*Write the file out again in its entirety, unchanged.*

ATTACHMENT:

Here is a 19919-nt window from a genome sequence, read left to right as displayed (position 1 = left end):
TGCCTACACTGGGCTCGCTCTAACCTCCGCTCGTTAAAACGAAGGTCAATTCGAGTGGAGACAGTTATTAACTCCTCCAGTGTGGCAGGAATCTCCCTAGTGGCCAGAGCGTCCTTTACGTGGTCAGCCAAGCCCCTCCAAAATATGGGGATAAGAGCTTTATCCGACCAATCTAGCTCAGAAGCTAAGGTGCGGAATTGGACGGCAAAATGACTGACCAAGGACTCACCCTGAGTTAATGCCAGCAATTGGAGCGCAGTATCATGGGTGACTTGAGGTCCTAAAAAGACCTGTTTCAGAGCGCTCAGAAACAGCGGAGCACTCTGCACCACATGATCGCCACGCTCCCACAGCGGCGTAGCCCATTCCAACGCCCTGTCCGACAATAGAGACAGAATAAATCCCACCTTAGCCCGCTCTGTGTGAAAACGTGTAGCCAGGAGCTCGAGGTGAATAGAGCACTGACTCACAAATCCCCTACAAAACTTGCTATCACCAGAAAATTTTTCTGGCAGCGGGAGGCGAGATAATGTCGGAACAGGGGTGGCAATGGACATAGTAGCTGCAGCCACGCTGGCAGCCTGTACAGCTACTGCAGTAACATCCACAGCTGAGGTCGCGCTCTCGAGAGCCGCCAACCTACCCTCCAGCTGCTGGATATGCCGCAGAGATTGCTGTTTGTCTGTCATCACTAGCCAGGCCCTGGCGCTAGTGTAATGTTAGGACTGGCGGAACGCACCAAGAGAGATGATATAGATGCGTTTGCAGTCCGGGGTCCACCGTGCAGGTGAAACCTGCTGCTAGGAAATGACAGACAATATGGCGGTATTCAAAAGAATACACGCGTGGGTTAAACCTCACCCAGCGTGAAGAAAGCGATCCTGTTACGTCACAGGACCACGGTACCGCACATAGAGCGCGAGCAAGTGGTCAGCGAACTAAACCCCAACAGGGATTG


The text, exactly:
Here is a 19919-nt window from a genome sequence, read left to right as displayed (position 1 = left end):
TGCCTACACTGGGCTCGCTCTAACCTCCGCTCGTTAAAACGAAGGTCAATTCGAGTGGAGACAGTTATTAACTCCTCCAGTGTGGCAGGAATCTCCCTAGTGGCCAGAGCGTCCTTTACGTGGTCAGCCAAGCCCCTCCAAAATATGGGGATAAGAGCTTTATCCGACCAATCTAGCTCAGAAGCTAAGGTGCGGAATTGGACGGCAAAATGACTGACCAAGGACTCACCCTGAGTTAATGCCAGCAATTGGAGCGCAGTATCATGGGTGACTTGAGGTCCTAAAAAGACCTGTTTCAGAGCGCTCAGAAACAGCGGAGCACTCTGCACCACATGATCGCCACGCTCCCACAGCGGCGTAGCCCATTCCAACGCCCTGTCCGACAATAGAGACAGAATAAATCCCACCTTAGCCCGCTCTGTGTGAAAACGTGTAGCCAGGAGCTCGAGGTGAATAGAGCACTGACTCACAAATCCCCTACAAAACTTGCTATCACCAGAAAATTTTTCTGGCAGCGGGAGGCGAGATAATGTCGGAACAGGGGTGGCAATGGACATAGTAGCTGCAGCCACGCTGGCAGCCTGTACAGCTACTGCAGTAACATCCACAGCTGAGGTCGCGCTCTCGAGAGCCGCCAACCTACCCTCCAGCTGCTGGATATGCCGCAGAGATTGCTGTTTGTCTGTCATCACTAGCCAGGCCCTGGCGCTAGTGTAATGTTAGGACTGGCGGAACGCACCAAGAGAGATGATATAGATGCGTTTGCAGTCCGGGGTCCACCGTGCAGGTGAAACCTGCTGCTAGGAAATGACAGACAATATGGCGGTATTCAAAAGAATACACGCGTGGGTTAAACCTCACCCAGCGTGAAGAAAGCGATCCTGTTACGTCACAGGACCACGGTACCGCACATAGAGCGCGAGCAAGTGGTCAGCGAACTAAACCCCAACAGGGATTG